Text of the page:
Below are ten of the most famous jazz singers. From the days of early jazz and swing, jazz singers and instrumentalists have influenced each other's phrasing and melodic conceptions. This list is a mere introduction to the world of vocal jazz.
Best known for his trumpet playing, Louis Armstrong was also a talented jazz singer. His warm, raspy voice delighted audiences, as did his often-humorous scat singing. The joy that Armstrong brought to his music is partly what allowed him to be considered the father of modern jazz.
Read Louis Armstrong's biography.
Johnny Hartman’s career never fully reached the peak that his talents warranted. Although he recorded with Earl Hines and Dizzy Gillespie, he was best known for the album John Coltrane and Johnny Hartman (Impulse!, 1963). Hartman’s lush voice perfectly complemented John Coltrane’s yearning melodies. Although he struggled with his solo career, this exceptional album has earned Hartman a special distinction among jazz singers.
Read Johnny Hartman's biography.
Frank Sinatra began his career during the swing era, singing with Tommy Dorsey’s big band. Throughout the 1940s he acquired a large popular following, and began starring in musical films, such as Anchors Aweigh. In the 1960s, Sinatra was a member of the ‘Rat Pack,’ a group of singers including Sammy Davis, Jr, and Dean Martin that performed on stage and in films. For the next several decades, Sinatra performed extensively and recorded best-selling albums.
Read Frank Sinatra's biography.
Ella Fitzgerald's virtuosity equaled that of bebop musicians. She developed a unique scat singing style, and was able to imitate many instruments with her voice. During a career that spanned almost 60 years, Fitzgerald dazzled audiences with her approach to jazz and popular songs alike. Her vocal timbre and technique remain unmatched.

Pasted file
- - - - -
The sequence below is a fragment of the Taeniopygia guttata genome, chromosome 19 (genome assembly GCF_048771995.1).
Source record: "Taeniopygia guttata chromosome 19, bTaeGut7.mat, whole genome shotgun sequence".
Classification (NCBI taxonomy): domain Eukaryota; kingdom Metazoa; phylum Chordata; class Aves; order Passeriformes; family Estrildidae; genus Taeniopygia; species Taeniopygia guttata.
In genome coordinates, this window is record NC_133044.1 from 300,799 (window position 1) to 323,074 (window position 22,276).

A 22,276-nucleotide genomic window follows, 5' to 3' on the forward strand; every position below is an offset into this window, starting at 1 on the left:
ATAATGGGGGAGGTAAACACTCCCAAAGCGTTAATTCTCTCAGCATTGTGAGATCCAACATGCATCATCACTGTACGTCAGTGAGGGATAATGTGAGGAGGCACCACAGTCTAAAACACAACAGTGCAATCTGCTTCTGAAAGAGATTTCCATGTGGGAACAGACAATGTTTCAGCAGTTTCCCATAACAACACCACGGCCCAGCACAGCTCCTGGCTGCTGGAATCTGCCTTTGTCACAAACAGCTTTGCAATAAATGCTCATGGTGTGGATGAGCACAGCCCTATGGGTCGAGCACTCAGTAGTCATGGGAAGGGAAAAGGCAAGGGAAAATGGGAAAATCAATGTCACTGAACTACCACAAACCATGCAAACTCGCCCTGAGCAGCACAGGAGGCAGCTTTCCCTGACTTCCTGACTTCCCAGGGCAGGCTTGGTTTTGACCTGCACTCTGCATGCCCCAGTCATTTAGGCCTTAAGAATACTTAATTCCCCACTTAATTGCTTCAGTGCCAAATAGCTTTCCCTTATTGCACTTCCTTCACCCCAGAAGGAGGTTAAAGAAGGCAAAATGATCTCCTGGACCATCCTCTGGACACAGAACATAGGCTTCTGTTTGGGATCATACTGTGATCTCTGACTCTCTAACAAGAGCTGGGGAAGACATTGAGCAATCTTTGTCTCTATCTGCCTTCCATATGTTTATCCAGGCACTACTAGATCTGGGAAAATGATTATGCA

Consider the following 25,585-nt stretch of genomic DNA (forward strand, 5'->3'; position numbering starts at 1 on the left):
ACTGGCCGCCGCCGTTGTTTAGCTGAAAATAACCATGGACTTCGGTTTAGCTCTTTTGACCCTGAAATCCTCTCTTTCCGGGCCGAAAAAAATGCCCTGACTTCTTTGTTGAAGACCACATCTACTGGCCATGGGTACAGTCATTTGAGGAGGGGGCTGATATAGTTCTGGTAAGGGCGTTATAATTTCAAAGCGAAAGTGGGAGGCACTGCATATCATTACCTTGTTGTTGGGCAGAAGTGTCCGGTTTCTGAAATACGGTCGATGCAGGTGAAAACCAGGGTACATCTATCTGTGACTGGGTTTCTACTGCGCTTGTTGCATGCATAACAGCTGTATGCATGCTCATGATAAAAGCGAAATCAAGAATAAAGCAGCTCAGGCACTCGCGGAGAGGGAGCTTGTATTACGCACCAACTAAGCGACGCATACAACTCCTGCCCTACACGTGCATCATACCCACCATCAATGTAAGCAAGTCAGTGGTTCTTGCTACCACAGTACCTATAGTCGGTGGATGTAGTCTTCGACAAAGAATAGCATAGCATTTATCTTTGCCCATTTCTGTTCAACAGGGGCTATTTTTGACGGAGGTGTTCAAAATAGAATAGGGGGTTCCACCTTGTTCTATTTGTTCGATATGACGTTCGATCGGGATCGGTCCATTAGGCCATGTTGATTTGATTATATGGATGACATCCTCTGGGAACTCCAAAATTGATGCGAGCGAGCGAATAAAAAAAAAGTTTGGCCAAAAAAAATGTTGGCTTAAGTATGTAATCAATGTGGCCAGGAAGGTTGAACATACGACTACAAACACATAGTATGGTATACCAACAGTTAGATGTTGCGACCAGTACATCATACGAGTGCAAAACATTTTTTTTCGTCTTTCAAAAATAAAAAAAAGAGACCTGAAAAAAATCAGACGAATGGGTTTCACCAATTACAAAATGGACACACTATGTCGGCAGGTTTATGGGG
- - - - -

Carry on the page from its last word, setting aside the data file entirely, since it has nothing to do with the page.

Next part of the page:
Read the biography of Ella Fitzgerald.
Lena Horne got her start as a member of the chorus line at the Cotton Club, a famous jazz club in New York. She was featured in several films throughout the 1940s, but aggravated by the racism in the film industry, she shifted to a career of singing in nightclubs. She performed with jazz musicians such as Duke Ellington, Billy Strayhorn, and Billy Eckstine, and balanced her repertoire with jazz and popular music.
6. Nat “King” Cole: March 17, 1919 – February 15, 1965
Nat “King” Cole originally worked as a jazz pianist, but rose to fame in 1943 as a jazz singer, performing “Straighten Up and Fly Right.” His music was influenced by the African-American folk music tradition and early forms of rock n’ roll, and won popularity among a large audience. A long career, centered around his soft and alluring baritone voice, was fraught with obstacles stemming from racism, but Nat “King” Cole overcame hurdles to be considered an equal to his white counterparts, such as Frank Sinatra and Dean Martin
Sarah Vaughan began her career opening for Ella Fitzgerald at Harlem’s Apollo Theater. Soon her talents attracted bandleader Earl Hines, who was prominent during the swing era, and immediately before bebop came into fashion. She was Hines’ pianist, but it became evident that she was equally gifted as a jazz singer. Later she joined singer Billy Eckstine’s band, in which she developed a style influenced by bebop pioneers Charlie Parker and Dizzy Gillespie.
8. Dinah Washington: August 29, 1924 – December 14, 1963
9. Nancy Wilson: February 20, 1937
Nancy Wilson enjoyed a quick rise to success. Inspired by Dinah Washington among others, Wilson moved to New York in 1956 where she met saxophonist Cannonball Adderley. She soon attracted the attention of his agent and record label (Capitol), and began a career as a solo jazz singer. In 1961 she recorded Nancy Wilson/Cannonball Adderley, on which her soulful voice was featured alongside Adderley’s brand of funky hard-bop.
Nicknamed ‘Lady Day,’ Billie Holiday developed her vocal style to match the instrumental style of musicians such as saxophonist Lester Young. Her intimate and vulnerable vocal style reflected her tumultuous life, and also pioneered a dark and personal approach to singing jazz. The liberties she took with structuring a melodic phrase set the standard for jazz singers.